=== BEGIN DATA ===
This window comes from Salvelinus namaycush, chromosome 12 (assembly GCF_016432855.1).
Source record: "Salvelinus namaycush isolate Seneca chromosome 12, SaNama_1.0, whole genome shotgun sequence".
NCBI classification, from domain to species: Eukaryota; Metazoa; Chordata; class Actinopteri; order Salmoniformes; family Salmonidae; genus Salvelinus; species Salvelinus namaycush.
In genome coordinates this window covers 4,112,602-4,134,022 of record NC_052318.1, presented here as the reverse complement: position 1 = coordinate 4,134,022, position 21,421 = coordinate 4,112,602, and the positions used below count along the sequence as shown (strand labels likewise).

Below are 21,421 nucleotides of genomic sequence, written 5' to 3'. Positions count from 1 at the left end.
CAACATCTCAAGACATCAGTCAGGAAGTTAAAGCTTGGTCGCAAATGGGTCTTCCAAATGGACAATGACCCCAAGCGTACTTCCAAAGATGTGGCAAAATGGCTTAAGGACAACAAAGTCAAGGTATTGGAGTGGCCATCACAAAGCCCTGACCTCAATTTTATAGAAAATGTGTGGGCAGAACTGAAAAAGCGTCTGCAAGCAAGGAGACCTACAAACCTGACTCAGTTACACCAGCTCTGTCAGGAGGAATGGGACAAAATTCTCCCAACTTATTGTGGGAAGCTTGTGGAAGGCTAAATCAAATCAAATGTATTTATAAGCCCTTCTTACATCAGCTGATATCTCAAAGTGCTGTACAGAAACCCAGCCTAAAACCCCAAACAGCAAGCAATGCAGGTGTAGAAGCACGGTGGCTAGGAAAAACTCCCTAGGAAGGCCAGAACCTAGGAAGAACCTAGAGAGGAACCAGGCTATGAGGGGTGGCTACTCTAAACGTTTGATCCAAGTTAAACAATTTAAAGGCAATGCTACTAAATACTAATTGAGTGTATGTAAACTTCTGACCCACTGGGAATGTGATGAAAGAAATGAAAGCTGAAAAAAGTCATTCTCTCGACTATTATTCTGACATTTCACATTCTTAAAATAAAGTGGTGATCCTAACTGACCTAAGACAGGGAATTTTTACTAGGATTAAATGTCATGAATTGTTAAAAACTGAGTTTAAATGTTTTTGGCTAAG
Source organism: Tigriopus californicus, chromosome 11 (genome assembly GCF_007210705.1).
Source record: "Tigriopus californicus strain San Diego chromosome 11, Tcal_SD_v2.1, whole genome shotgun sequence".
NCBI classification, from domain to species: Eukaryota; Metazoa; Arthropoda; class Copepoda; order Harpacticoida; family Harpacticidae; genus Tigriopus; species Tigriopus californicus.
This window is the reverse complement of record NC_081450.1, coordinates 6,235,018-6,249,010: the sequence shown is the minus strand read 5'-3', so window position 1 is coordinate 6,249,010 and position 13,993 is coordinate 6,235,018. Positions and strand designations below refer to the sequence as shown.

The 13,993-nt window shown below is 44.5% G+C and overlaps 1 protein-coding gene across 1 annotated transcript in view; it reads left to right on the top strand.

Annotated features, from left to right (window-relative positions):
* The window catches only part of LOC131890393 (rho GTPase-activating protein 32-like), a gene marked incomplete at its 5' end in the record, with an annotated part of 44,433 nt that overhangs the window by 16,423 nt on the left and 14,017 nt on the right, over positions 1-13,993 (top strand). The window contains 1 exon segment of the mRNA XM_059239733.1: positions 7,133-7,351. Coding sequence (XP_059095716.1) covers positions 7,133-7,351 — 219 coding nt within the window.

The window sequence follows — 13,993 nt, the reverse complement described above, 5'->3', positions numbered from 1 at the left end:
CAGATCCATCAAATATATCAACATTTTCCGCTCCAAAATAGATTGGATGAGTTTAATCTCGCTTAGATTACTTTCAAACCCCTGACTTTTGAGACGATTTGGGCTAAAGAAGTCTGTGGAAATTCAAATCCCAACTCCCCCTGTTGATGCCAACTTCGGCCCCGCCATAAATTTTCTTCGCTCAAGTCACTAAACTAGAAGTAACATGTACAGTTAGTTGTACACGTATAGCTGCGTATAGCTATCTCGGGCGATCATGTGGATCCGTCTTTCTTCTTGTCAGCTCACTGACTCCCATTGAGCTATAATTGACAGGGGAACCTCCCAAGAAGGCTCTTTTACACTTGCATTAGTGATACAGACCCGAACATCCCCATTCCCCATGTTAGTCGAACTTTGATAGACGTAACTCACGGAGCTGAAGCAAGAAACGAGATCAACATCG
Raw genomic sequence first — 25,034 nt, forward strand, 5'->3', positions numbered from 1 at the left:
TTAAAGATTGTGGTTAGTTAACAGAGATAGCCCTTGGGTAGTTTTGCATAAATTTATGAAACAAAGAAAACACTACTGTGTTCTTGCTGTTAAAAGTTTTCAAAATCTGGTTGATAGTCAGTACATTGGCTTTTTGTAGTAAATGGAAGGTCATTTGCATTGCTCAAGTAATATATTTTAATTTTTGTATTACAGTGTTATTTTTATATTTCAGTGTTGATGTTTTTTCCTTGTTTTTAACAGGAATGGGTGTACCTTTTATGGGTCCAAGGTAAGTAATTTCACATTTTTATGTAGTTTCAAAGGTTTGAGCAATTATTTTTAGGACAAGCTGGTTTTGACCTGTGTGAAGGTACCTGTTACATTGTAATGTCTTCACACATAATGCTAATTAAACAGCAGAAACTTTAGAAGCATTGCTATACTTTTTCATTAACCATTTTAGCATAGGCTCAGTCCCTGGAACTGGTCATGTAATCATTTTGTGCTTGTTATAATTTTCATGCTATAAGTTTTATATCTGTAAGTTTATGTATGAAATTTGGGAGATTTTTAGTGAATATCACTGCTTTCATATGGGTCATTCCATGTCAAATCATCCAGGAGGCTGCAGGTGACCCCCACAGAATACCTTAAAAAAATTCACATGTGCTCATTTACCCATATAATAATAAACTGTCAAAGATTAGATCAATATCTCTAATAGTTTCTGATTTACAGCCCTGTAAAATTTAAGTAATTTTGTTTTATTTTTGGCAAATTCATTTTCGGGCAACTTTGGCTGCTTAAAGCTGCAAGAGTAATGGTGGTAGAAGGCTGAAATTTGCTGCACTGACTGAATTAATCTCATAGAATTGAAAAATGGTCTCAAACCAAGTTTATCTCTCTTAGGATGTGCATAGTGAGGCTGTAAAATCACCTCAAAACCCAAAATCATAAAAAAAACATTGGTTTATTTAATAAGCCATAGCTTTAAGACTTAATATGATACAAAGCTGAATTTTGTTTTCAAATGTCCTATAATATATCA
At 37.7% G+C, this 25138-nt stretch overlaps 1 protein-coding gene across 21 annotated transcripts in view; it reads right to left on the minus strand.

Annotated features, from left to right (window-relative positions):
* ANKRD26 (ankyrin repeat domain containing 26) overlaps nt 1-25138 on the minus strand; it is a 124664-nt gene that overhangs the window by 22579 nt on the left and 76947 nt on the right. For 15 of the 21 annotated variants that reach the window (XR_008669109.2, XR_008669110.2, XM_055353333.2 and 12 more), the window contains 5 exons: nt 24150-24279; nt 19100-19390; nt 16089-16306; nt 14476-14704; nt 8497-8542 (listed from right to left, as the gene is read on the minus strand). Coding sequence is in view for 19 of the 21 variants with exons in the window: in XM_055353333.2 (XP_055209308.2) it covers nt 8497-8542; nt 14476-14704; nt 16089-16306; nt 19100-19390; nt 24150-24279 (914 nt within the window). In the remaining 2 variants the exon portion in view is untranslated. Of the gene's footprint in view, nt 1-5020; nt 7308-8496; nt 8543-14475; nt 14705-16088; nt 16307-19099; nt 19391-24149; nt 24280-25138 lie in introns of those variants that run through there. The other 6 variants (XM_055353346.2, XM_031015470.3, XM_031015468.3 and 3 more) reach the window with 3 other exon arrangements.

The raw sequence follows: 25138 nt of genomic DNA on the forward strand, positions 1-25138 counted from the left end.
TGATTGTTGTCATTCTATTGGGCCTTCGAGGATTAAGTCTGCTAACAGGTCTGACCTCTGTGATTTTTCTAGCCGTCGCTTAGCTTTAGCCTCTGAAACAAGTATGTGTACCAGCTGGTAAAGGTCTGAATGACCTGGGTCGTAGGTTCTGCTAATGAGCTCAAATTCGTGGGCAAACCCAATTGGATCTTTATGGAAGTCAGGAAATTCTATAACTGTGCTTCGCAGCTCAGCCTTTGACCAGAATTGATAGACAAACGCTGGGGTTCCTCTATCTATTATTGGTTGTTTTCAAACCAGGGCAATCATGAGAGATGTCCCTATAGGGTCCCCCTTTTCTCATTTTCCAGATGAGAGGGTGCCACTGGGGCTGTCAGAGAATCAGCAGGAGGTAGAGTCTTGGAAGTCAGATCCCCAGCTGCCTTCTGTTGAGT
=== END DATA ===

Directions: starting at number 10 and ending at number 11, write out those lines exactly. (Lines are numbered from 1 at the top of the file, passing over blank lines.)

This window is the reverse complement of record NC_081450.1, coordinates 6,235,018-6,249,010: the sequence shown is the minus strand read 5'-3', so window position 1 is coordinate 6,249,010 and position 13,993 is coordinate 6,235,018. Positions and strand designations below refer to the sequence as shown.

The 13,993-nt window shown below is 44.5% G+C and overlaps 1 protein-coding gene across 1 annotated transcript in view; it reads left to right on the top strand.